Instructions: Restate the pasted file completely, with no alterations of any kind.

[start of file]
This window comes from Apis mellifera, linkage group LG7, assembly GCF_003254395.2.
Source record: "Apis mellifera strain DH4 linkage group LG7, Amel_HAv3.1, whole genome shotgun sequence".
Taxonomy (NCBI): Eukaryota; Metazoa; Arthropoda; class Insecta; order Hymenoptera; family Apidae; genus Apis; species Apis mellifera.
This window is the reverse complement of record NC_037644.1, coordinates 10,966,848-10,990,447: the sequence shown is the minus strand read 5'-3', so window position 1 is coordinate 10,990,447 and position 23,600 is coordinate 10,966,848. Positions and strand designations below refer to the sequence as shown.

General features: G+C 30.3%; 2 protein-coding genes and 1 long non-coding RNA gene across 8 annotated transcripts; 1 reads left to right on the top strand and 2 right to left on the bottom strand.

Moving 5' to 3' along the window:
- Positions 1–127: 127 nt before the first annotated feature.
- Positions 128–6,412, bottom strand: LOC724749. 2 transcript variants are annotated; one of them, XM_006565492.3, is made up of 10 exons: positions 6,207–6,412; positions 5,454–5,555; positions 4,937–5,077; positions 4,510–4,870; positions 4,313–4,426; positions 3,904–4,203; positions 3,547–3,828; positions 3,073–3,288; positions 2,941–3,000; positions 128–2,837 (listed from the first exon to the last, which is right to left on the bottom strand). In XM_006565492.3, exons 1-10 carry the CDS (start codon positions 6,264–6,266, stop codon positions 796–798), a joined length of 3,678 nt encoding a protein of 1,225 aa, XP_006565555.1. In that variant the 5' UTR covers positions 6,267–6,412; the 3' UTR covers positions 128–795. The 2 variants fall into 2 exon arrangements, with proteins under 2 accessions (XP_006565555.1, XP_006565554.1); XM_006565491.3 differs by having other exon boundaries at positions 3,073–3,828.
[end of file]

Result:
This window comes from Apis mellifera, linkage group LG7, assembly GCF_003254395.2.
Source record: "Apis mellifera strain DH4 linkage group LG7, Amel_HAv3.1, whole genome shotgun sequence".
Taxonomy (NCBI): Eukaryota; Metazoa; Arthropoda; class Insecta; order Hymenoptera; family Apidae; genus Apis; species Apis mellifera.
This window is the reverse complement of record NC_037644.1, coordinates 10,966,848-10,990,447: the sequence shown is the minus strand read 5'-3', so window position 1 is coordinate 10,990,447 and position 23,600 is coordinate 10,966,848. Positions and strand designations below refer to the sequence as shown.

General features: G+C 30.3%; 2 protein-coding genes and 1 long non-coding RNA gene across 8 annotated transcripts; 1 reads left to right on the top strand and 2 right to left on the bottom strand.

Moving 5' to 3' along the window:
- Positions 1–127: 127 nt before the first annotated feature.
- Positions 128–6,412, bottom strand: LOC724749. 2 transcript variants are annotated; one of them, XM_006565492.3, is made up of 10 exons: positions 6,207–6,412; positions 5,454–5,555; positions 4,937–5,077; positions 4,510–4,870; positions 4,313–4,426; positions 3,904–4,203; positions 3,547–3,828; positions 3,073–3,288; positions 2,941–3,000; positions 128–2,837 (listed from the first exon to the last, which is right to left on the bottom strand). In XM_006565492.3, exons 1-10 carry the CDS (start codon positions 6,264–6,266, stop codon positions 796–798), a joined length of 3,678 nt encoding a protein of 1,225 aa, XP_006565555.1. In that variant the 5' UTR covers positions 6,267–6,412; the 3' UTR covers positions 128–795. The 2 variants fall into 2 exon arrangements, with proteins under 2 accessions (XP_006565555.1, XP_006565554.1); XM_006565491.3 differs by having other exon boundaries at positions 3,073–3,828.